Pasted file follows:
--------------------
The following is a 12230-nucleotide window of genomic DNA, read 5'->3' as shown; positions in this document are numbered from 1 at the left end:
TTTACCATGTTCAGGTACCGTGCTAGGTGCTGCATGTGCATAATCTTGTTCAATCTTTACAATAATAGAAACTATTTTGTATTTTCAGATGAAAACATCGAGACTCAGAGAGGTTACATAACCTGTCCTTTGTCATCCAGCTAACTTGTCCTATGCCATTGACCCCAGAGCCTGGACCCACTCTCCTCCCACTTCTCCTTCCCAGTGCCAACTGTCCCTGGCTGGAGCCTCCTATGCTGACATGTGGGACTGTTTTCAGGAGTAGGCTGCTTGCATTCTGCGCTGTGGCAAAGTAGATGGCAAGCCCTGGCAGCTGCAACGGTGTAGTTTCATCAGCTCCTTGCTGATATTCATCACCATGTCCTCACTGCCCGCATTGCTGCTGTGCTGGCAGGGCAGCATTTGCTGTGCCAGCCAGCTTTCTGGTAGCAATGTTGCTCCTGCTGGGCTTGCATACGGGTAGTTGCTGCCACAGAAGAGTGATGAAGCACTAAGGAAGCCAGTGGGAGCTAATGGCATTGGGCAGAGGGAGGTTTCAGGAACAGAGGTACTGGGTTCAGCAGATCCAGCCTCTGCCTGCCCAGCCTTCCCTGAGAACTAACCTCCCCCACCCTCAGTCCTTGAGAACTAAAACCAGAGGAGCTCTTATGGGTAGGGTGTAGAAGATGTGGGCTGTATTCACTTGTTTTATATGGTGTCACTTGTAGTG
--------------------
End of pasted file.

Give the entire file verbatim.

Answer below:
The following is a 12230-nucleotide window of genomic DNA, read 5'->3' as shown; positions in this document are numbered from 1 at the left end:
TTTACCATGTTCAGGTACCGTGCTAGGTGCTGCATGTGCATAATCTTGTTCAATCTTTACAATAATAGAAACTATTTTGTATTTTCAGATGAAAACATCGAGACTCAGAGAGGTTACATAACCTGTCCTTTGTCATCCAGCTAACTTGTCCTATGCCATTGACCCCAGAGCCTGGACCCACTCTCCTCCCACTTCTCCTTCCCAGTGCCAACTGTCCCTGGCTGGAGCCTCCTATGCTGACATGTGGGACTGTTTTCAGGAGTAGGCTGCTTGCATTCTGCGCTGTGGCAAAGTAGATGGCAAGCCCTGGCAGCTGCAACGGTGTAGTTTCATCAGCTCCTTGCTGATATTCATCACCATGTCCTCACTGCCCGCATTGCTGCTGTGCTGGCAGGGCAGCATTTGCTGTGCCAGCCAGCTTTCTGGTAGCAATGTTGCTCCTGCTGGGCTTGCATACGGGTAGTTGCTGCCACAGAAGAGTGATGAAGCACTAAGGAAGCCAGTGGGAGCTAATGGCATTGGGCAGAGGGAGGTTTCAGGAACAGAGGTACTGGGTTCAGCAGATCCAGCCTCTGCCTGCCCAGCCTTCCCTGAGAACTAACCTCCCCCACCCTCAGTCCTTGAGAACTAAAACCAGAGGAGCTCTTATGGGTAGGGTGTAGAAGATGTGGGCTGTATTCACTTGTTTTATATGGTGTCACTTGTAGTG